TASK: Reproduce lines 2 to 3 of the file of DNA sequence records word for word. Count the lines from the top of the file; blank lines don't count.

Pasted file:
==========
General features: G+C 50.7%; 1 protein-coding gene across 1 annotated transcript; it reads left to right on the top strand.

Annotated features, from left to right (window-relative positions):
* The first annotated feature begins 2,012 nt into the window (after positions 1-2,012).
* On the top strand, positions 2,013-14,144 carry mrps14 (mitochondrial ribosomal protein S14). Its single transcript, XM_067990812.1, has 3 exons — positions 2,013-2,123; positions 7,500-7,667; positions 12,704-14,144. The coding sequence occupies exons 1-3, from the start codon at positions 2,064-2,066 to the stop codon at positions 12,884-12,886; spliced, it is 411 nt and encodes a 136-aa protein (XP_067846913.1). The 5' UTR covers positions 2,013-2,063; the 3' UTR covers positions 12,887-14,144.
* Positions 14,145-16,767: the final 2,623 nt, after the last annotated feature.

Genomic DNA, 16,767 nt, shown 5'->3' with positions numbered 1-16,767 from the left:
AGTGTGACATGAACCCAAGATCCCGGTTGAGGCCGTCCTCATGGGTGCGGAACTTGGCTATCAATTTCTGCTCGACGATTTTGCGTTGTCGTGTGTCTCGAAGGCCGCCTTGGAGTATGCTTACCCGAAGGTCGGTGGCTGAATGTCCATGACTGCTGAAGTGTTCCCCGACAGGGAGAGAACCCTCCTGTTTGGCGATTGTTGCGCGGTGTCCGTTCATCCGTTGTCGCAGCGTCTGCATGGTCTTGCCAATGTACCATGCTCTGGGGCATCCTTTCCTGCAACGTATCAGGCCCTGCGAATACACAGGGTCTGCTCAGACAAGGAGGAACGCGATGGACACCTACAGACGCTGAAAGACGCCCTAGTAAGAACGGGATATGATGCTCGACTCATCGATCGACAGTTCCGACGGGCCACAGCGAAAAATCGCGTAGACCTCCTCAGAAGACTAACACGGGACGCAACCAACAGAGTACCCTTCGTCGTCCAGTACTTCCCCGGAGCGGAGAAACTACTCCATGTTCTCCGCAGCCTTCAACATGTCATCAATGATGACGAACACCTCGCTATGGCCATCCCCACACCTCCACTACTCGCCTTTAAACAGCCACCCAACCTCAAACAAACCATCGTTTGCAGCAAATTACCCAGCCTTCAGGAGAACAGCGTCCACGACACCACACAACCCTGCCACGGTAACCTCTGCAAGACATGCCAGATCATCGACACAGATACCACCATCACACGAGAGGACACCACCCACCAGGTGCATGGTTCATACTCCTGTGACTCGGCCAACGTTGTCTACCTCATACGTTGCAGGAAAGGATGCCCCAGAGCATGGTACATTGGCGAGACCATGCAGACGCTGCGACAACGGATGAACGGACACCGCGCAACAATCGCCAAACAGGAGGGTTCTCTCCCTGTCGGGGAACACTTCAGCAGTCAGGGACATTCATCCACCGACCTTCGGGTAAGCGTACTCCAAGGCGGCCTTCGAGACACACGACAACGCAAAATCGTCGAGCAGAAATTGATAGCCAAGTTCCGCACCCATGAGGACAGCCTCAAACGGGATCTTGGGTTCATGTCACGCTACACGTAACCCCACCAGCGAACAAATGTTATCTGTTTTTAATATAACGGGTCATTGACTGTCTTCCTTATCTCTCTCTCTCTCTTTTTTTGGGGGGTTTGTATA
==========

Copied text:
Annotated features, from left to right (window-relative positions):
* The first annotated feature begins 2,012 nt into the window (after positions 1-2,012).